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New Bosch diesel technology minimizes nitrogen oxide emissions
Reducing nitrogen oxide emissions protects the climate, and a new Bosch diesel technology helps achieve this. At the annual Bosch press conference on April 25, Dr. Volkmar Denner, chairman of the board of management, presented a breakthrough in diesel research. The Bosch innovations have made it possible to significantly reduce the nitrogen oxide emissions of vehicles, to the point that real driving emissions (RDE) are well below current limits as well as target limits for 2020. To achieve this, Bosch engineers fine-tuned existing technologies. Additional components that would result in higher costs are not required. “We have pushed the boundaries of what is technically possible,” said Volkmar Denner.
A record in lowering emissions
Since 2017, European legislation has required that new vehicle models emit a maximum of 168 milligrams of nitrogen oxide per kilometer travelled. This limit takes into account an RDE-compliant mix of urban, long-haul, and highway driving. From 2020, emissions limits will decrease to a maximum of 120 milligrams. Bosch technology already achieves a record value of 13 milligrams per kilometer – about a tenth of the future limit. Even with challenging urban drives, Bosch test vehicles have achieved an average of 40 milligrams per kilometer. This has been made possible by a combination of sophisticated fuel injection technology, a newly developed air system, and intelligent temperature management.
Smart and transparent
In addition to these latest innovations, Bosch continues to improve the diesel engine, now also with the help of artificial intelligence. The aim is to develop an internal combustion engine that runs practically without producing nitrogen oxide and particulate emissions. “We still believe that diesel will play an important role in the mobility mix of the future. Until we see a breakthrough with e-mobility, we need a highly efficient internal combustion engine,” said Denner. Another important step will be achieving a transparent carbon footprint for road traffic that also takes emissions from fuel production and power generation into account.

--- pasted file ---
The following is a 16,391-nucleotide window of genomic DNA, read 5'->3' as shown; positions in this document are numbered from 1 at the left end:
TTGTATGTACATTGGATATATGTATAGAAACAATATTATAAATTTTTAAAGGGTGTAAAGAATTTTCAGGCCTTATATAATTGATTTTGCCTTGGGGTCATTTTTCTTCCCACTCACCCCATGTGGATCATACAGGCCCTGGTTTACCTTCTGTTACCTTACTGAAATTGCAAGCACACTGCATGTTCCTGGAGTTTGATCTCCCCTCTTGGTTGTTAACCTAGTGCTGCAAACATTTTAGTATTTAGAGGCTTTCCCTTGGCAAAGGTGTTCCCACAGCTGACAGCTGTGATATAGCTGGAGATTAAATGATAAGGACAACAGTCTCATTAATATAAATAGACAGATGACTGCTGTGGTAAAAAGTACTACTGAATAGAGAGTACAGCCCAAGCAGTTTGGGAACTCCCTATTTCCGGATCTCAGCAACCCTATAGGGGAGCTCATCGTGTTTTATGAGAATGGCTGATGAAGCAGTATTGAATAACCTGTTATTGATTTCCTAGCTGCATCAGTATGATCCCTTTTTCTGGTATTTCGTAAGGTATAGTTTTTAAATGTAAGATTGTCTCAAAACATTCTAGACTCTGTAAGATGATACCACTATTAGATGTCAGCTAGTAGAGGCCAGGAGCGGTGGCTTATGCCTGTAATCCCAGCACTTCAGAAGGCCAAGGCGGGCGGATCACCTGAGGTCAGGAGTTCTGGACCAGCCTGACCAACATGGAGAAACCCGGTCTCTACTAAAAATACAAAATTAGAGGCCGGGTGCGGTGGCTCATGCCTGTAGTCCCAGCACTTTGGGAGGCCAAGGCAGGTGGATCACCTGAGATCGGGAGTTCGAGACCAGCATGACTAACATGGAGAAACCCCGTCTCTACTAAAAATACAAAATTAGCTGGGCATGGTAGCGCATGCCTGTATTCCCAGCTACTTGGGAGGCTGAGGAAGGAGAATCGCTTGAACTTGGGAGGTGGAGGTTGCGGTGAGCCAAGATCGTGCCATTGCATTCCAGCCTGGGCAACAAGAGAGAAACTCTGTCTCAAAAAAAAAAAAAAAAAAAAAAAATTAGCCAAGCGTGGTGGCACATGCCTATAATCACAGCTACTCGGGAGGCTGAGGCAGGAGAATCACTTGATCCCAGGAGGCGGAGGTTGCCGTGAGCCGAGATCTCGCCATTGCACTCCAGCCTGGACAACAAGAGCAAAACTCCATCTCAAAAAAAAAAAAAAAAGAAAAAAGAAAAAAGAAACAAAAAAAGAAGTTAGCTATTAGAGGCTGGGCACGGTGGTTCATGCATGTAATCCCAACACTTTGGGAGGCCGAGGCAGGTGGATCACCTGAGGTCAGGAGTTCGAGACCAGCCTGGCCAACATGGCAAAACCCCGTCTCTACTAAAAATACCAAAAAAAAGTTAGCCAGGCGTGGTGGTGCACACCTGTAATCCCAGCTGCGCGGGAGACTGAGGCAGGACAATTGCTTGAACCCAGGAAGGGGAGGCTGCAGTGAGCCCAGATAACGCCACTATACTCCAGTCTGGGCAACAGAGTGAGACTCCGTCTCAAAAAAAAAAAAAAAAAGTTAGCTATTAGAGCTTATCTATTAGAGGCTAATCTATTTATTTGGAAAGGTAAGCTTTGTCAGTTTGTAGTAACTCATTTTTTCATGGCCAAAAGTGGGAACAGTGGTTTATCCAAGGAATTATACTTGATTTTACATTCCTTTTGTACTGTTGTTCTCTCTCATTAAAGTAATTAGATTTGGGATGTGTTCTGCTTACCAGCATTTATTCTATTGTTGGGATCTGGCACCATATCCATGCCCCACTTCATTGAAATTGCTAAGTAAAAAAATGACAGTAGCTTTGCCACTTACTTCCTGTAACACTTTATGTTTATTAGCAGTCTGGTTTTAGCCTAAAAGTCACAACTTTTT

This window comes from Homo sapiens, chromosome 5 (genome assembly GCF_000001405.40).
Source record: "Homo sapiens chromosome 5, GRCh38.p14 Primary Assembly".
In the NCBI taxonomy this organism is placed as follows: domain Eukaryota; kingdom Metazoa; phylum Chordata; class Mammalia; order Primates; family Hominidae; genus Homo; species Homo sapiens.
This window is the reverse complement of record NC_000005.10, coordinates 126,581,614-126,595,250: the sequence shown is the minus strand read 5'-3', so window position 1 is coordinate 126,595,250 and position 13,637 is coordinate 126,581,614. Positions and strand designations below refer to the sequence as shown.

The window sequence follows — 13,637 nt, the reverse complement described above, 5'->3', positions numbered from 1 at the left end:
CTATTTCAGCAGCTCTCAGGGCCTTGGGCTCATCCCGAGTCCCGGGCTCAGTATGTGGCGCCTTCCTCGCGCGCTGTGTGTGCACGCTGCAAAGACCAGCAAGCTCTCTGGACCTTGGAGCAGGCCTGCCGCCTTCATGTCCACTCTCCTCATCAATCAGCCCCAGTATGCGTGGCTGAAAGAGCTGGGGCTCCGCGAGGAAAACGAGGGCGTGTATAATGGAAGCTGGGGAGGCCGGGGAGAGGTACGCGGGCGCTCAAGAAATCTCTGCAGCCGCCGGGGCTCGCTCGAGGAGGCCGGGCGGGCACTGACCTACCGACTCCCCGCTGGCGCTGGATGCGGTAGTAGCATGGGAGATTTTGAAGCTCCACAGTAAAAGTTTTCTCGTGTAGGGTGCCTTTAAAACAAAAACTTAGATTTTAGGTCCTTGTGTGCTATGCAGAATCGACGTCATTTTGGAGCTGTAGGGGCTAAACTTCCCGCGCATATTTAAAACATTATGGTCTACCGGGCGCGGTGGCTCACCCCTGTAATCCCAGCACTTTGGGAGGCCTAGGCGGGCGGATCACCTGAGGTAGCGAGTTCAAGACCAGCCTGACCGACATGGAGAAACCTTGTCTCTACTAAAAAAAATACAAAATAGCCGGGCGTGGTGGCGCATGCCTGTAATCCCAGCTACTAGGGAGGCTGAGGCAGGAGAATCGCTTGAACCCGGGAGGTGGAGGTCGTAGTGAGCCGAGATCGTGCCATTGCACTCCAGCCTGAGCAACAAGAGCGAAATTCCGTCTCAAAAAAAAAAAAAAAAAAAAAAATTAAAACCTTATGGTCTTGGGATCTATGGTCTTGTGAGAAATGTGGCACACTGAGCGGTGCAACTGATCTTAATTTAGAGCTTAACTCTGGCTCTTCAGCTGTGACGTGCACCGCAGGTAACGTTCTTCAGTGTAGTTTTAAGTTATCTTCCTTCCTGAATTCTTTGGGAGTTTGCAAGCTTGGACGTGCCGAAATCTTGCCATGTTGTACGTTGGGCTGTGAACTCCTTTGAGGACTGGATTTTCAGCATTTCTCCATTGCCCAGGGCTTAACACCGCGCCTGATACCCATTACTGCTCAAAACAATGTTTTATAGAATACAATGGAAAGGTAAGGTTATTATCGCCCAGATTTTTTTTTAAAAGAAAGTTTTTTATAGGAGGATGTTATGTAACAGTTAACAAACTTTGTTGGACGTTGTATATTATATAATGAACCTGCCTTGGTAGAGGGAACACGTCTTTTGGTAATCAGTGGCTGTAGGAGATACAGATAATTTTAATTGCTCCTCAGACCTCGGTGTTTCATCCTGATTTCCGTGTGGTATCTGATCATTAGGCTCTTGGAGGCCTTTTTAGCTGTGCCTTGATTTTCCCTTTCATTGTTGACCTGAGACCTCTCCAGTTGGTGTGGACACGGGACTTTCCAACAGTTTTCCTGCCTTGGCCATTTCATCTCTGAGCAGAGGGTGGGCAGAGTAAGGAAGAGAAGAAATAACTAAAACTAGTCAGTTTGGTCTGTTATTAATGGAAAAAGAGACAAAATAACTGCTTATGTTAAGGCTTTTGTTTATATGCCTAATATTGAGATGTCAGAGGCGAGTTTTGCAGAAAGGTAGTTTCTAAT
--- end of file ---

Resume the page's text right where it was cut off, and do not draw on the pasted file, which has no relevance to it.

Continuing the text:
More information on innovative Bosch diesel technologies can be found here
Bosch Diesel Systems nominated for German Sustainability Prize
On November 27, the German Sustainability Prize’s award ceremony was held at the Maritim Hotel in Düsseldorf. Bosch Diesel Systems was among the finalists in the special “Resource Efficiency” category. Since 2008, the prize has been awarded to companies, municipalities, and research institutes for their special achievements in the area of sustainability. With over 800 applicants and 2,000 guests at the final event, the German Sustainability Prize is one of the biggest competitions of its kind in Europe.
Uwe Gackstatter (Bosch Diesel Systems) congratulates Margret Suckale (BASF) on winning the award for resource efficiency
Bosch Diesel Systems was nominated as a result of its lasting commitment to making diesel systems more eco-friendly and energy efficient. This includes responsible use of resources in production. For instance, with its eXchange program, Bosch refurbished around 60,000 used components in 2014. In so doing, the company was able to reduce energy consumption by around 90 percent compared with production of new components, and used 50 to 90 percent less material. Moreover, Bosch uses fuel injection and exhaust gas treatment systems as well as sensor technology to continuously increase the fuel efficiency of diesel engines, all the while reducing emissions. As a result, the fuel consumption of diesels has decreased by 30 percent over the past 20 years, while CO2 emissions have dropped 25 percent. At the same time, particle and nitric oxide emissions have decreased by 97 and 84 percent, respectively.
In order to achieve the EU’s 2020 CO2 fleet targets of 95 g/km, companies like Bosch are working to push powertrain electrification forward. At the same time, the company places great importance on making further improvements to the diesel engine. “Well into the next decade, both the internal combustion engine and electric drives will be developed in parallel,” says Dr. Volkmar Denner, chairman of the Bosch board of management. This is because especially fuel-efficient diesels make the European Union’s climate protection targets realistic. By 2020, the efficiency of diesels is expected to increase by another 15 percent. “A greater share of diesel means less CO2. We mustn’t lose sight of this in the current debate on urban air quality.” What is more, modern particle filters are so efficient that they even remove particles from the ambient air. Nitric oxide emissions can also be further reduced: “Bosch has the technology required to reduce the nitric oxide emissions of diesel vehicles to a minimum in real traffic conditions.”